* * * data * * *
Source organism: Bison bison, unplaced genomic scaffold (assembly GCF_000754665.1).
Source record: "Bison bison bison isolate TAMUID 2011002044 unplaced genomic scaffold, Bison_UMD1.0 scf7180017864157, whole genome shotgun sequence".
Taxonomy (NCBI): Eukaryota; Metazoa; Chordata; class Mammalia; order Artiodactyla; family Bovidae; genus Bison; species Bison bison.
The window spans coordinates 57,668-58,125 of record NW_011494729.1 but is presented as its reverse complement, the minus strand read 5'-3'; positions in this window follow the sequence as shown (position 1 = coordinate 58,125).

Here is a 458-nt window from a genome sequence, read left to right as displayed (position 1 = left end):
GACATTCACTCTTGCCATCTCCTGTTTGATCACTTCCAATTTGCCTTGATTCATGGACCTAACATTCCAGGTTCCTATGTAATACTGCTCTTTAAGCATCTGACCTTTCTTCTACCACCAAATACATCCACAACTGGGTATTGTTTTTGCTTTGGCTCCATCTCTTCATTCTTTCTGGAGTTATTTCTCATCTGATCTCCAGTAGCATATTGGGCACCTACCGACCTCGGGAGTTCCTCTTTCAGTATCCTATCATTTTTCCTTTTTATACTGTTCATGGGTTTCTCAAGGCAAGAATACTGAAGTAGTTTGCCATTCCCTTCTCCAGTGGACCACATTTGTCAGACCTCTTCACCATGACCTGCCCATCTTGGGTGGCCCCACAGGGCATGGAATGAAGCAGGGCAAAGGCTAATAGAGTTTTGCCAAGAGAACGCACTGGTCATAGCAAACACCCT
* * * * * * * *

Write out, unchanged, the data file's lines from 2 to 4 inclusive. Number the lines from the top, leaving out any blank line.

Source record: "Bison bison bison isolate TAMUID 2011002044 unplaced genomic scaffold, Bison_UMD1.0 scf7180017864157, whole genome shotgun sequence".
Taxonomy (NCBI): Eukaryota; Metazoa; Chordata; class Mammalia; order Artiodactyla; family Bovidae; genus Bison; species Bison bison.
The window spans coordinates 57,668-58,125 of record NW_011494729.1 but is presented as its reverse complement, the minus strand read 5'-3'; positions in this window follow the sequence as shown (position 1 = coordinate 58,125).